Lindskog Jonsson A, Caesar R, Akrami R, Reinhardt C, Fåk Hållenius F, Borén J, et al. Impact of Gut Microbiota and Diet on the Development of Atherosclerosis in Apoe-/- Mice. Arteriosclerosis, Thrombosis, and Vascular Biology. 2018; 38: 2318–2326.
[132]
Wu Q, Hu Y, Jiang M, Wang F, Gong G. Effect of Autophagy Regulated by Sirt1/FoxO1 Pathway on the Release of Factors Promoting Thrombosis from Vascular Endothelial Cells. International Journal of Molecular Sciences. 2019; 20: 4132.
[133]
Pankratz F, Hohnloser C, Bemtgen X, Jaenich C, Kreuzaler S, Hoefer I, et al. MicroRNA-100 Suppresses Chronic Vascular Inflammation by Stimulation of Endothelial Autophagy. Circulation Research. 2018; 122: 417–432.
[134]
Zhou Y, Cao Z, Wang H, Cheng Y, Yu L, Zhang X, et al. The anti-inflammatory effects of Morin hydrate in atherosclerosis is associated with autophagy induction through cAMP signaling. Molecular Nutrition & Food Research. 2017; 61: 1600966.
[135]
Martinet W, De Meyer GRY. Autophagy in atherosclerosis: a cell survival and death phenomenon with therapeutic potential. Circulation Research. 2009; 104: 304–317.
[136]
Chen P, Wang K, Chao T, Chung H, Tseng S, Luo C, et al. Recombinant Thrombomodulin Exerts Anti-autophagic Action in Endothelial Cells and Provides Anti-atherosclerosis Effect in Apolipoprotein E Deficient Mice. Scientific Reports. 2017; 7: 3284.
[137]
Pi S, Mao L, Chen J, Shi H, Liu Y, Guo X, et al. The P2RY12 receptor promotes VSMC-derived foam cell formation by inhibiting autophagy in advanced atherosclerosis. Autophagy. 2021; 17: 980–1000.
[138]
Wu W, Shan Z, Wang R, Chang G, Wang M, Wu R, et al. Overexpression of miR-223 inhibits foam cell formation by inducing autophagy in vascular smooth muscle cells. American Journal of Translational Research. 2019; 11: 4326–4336.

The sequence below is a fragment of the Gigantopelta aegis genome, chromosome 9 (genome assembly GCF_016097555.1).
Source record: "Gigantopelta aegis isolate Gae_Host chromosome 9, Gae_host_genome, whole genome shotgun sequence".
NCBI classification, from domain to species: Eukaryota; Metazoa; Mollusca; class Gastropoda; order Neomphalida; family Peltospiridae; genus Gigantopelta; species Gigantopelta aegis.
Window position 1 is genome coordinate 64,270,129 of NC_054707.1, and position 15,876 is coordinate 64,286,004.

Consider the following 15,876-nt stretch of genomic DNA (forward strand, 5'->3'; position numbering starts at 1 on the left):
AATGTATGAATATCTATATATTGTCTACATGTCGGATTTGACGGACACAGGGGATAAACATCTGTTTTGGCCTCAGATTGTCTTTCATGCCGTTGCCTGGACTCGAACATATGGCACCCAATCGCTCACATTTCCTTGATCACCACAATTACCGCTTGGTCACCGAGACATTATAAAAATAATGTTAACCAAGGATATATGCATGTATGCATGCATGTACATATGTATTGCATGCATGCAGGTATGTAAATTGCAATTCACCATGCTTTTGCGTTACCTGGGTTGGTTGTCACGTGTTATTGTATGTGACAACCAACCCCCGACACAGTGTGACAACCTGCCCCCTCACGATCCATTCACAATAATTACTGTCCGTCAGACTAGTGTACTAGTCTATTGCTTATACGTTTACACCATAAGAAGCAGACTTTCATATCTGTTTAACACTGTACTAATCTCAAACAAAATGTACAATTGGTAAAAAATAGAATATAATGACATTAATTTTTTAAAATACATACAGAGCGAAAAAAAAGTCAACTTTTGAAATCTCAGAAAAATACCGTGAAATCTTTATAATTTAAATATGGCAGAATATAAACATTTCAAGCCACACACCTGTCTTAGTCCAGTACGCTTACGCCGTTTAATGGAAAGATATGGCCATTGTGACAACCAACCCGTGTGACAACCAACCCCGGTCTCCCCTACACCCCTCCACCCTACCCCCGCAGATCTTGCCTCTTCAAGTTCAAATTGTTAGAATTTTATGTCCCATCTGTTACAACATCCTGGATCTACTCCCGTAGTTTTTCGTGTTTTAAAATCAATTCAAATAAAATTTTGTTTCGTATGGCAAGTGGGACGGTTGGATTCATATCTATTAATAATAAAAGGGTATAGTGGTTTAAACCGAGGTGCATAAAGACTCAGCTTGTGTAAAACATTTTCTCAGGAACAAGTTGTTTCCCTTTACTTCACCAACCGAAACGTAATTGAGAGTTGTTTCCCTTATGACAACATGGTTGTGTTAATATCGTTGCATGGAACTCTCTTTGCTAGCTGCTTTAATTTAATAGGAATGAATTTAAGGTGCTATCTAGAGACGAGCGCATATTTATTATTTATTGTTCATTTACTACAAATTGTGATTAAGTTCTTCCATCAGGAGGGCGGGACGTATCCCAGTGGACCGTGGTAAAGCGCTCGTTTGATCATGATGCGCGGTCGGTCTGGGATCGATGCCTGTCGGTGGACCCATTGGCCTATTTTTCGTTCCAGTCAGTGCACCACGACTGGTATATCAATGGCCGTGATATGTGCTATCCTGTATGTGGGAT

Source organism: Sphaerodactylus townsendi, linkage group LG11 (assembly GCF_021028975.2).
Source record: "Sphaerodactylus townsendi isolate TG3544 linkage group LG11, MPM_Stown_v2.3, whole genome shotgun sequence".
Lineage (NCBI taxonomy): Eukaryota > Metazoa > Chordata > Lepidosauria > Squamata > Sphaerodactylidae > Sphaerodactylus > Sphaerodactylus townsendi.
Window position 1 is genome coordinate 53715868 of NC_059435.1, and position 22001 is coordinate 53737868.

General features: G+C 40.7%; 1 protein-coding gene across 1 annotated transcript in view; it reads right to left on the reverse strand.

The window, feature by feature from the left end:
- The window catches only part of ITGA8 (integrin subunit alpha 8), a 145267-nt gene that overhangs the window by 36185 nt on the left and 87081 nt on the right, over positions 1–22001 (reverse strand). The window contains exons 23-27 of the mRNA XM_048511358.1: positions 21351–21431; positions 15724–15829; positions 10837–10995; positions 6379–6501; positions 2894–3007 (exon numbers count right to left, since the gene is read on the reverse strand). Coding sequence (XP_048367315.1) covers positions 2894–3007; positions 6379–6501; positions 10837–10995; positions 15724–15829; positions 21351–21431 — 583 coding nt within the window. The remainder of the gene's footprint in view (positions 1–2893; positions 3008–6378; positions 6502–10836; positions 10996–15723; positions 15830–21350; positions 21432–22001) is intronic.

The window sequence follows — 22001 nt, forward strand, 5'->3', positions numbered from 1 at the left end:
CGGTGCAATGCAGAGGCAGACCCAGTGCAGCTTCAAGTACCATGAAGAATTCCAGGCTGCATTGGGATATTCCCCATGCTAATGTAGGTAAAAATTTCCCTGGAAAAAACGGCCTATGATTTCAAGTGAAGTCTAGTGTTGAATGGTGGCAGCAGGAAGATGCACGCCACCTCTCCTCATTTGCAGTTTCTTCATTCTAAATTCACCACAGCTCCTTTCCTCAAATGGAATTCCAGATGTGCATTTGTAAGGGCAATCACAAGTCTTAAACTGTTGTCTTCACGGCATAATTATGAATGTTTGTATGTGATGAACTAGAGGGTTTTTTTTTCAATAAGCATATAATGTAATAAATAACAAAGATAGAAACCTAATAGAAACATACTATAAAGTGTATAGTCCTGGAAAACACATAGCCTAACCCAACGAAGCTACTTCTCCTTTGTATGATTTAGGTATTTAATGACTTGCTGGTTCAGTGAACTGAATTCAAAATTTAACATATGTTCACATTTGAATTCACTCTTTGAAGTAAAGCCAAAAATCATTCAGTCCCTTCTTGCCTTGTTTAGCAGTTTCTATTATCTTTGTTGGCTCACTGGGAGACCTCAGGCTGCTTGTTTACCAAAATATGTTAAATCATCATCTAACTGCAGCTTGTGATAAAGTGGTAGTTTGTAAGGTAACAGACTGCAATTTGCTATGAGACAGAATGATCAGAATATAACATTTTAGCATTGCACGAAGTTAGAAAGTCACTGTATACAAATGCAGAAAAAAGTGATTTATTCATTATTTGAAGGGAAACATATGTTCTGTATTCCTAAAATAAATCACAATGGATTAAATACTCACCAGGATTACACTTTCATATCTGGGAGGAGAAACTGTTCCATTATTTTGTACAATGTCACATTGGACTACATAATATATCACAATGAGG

[139]
Wu H, Song A, Hu W, Dai M. The Anti-atherosclerotic Effect of Paeonol against Vascular Smooth Muscle Cell Proliferation by Up-regulation of Autophagy via the AMPK/mTOR Signaling Pathway. Frontiers in Pharmacology. 2018; 8: 948.
[140]
Li D, Chen A, Lan T, Zou Y, Zhao L, Yang P, et al. SCAP knockdown in vascular smooth muscle cells alleviates atherosclerosis plaque formation via up-regulating autophagy in ApoE-/- mice. The FASEB Journal. 2019; 33: 3437–3450.
[141]
Grootaert MO, da Costa Martins PA, Bitsch N, Pintelon I, De Meyer GR, Martinet W, et al. Defective autophagy in vascular smooth muscle cells accelerates senescence and promotes neointima formation and atherogenesis. Autophagy. 2015; 11: 2014–2032.
[142]
Gardner SE, Humphry M, Bennett MR, Clarke MCH. Senescent Vascular Smooth Muscle Cells Drive Inflammation through an Interleukin-1α–Dependent Senescence-Associated Secretory Phenotype. Arteriosclerosis, Thrombosis, and Vascular Biology. 2015; 35: 1963–1974.
[143]
Mei Y, Thompson MD, Cohen RA, Tong X. Autophagy and oxidative stress in cardiovascular diseases. Biochimica et Biophysica Acta (BBA) - Molecular Basis of Disease. 2015; 1852: 243–251.
[144]